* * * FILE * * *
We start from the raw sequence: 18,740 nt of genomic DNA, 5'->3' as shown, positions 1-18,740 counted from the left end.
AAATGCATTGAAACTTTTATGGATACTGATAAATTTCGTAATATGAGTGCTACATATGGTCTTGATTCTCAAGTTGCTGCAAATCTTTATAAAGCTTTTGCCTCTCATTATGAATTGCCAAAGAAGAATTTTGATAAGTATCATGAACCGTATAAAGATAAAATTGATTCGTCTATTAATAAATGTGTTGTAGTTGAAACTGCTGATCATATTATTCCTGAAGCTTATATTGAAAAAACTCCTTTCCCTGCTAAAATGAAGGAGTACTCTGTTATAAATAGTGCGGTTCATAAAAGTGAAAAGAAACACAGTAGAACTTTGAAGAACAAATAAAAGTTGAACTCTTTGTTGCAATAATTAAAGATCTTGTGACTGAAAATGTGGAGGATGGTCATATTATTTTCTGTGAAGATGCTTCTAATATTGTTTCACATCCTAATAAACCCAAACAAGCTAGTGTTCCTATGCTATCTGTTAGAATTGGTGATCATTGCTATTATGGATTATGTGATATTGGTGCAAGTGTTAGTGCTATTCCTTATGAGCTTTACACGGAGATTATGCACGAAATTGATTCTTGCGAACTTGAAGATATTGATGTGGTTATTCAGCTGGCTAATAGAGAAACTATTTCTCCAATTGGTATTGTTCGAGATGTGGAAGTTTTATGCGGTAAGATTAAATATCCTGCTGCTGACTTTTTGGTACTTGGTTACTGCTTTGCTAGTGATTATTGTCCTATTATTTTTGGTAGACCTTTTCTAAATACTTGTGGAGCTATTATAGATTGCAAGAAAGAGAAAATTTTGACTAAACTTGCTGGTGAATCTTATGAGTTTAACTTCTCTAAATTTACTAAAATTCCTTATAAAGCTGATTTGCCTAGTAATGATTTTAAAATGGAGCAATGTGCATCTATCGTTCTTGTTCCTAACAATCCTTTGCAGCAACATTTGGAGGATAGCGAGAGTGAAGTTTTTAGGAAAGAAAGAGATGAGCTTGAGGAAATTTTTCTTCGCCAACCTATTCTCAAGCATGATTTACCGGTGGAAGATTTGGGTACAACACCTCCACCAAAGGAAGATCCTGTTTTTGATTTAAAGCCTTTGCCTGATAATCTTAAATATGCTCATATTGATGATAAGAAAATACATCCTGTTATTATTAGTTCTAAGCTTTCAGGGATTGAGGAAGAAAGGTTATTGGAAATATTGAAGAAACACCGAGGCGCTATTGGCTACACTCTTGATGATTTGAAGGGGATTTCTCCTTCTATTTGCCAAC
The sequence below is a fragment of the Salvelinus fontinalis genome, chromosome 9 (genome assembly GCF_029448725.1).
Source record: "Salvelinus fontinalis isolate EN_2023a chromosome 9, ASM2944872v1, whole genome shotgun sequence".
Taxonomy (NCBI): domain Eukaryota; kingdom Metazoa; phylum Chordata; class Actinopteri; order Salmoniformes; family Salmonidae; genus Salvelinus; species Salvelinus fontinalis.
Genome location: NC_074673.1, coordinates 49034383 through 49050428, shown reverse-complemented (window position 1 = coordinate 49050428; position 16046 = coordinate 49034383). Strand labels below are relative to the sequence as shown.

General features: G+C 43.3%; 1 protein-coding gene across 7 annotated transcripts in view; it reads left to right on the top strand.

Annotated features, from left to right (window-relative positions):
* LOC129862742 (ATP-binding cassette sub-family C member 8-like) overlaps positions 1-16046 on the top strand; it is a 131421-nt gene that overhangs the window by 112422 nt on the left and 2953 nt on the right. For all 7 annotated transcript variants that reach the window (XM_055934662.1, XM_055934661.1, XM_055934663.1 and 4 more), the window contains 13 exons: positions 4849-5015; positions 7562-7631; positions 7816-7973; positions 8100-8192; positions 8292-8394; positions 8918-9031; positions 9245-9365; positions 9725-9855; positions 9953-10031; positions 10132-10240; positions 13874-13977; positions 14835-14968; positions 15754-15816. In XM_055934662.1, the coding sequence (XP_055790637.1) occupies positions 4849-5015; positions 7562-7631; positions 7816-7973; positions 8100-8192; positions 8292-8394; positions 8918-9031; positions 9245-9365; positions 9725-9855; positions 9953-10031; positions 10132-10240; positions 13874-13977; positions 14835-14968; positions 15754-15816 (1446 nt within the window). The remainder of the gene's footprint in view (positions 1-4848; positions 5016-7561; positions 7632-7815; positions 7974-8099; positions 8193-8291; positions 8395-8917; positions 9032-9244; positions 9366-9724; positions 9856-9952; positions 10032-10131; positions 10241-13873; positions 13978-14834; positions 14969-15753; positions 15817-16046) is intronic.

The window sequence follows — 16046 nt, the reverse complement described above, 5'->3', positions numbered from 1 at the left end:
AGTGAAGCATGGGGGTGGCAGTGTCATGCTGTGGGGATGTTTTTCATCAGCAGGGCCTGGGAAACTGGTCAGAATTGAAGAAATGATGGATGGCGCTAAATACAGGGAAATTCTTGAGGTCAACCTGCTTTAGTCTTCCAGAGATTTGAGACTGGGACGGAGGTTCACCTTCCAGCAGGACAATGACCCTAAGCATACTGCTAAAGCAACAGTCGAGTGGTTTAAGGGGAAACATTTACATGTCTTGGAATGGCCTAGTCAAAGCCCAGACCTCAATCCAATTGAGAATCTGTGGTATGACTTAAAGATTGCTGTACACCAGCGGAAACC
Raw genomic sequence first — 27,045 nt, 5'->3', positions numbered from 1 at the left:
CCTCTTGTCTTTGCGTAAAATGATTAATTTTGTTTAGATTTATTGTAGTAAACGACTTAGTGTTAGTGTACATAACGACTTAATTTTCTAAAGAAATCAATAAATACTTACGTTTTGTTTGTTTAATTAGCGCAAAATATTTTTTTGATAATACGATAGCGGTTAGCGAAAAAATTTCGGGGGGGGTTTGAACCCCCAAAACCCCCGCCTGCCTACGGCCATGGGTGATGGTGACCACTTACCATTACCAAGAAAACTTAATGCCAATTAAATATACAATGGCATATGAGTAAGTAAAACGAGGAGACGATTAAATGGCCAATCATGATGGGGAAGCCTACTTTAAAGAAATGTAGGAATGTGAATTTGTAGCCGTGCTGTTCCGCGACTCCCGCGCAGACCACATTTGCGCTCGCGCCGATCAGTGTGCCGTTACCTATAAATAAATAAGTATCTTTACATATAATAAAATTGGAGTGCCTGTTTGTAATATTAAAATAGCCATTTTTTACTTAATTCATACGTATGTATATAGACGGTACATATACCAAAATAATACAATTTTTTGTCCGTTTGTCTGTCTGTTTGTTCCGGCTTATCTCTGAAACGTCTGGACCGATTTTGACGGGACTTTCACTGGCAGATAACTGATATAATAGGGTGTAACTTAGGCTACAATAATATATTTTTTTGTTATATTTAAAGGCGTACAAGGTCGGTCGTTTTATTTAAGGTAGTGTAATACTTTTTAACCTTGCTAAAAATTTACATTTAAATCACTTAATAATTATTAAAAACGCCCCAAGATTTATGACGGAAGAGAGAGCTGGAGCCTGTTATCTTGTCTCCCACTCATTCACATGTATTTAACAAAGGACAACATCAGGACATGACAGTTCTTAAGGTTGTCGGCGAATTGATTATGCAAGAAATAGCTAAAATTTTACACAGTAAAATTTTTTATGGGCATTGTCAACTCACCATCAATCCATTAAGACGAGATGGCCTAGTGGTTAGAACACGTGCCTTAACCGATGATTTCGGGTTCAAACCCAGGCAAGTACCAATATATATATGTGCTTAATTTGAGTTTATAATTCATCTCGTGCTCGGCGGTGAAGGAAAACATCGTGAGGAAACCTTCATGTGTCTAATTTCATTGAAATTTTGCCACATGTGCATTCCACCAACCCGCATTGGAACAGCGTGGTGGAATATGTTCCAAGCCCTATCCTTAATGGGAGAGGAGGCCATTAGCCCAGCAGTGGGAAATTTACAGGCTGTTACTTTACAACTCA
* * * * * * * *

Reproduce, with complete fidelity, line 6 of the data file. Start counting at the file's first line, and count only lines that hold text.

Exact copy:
Genome location: NC_074673.1, coordinates 49034383 through 49050428, shown reverse-complemented (window position 1 = coordinate 49050428; position 16046 = coordinate 49034383). Strand labels below are relative to the sequence as shown.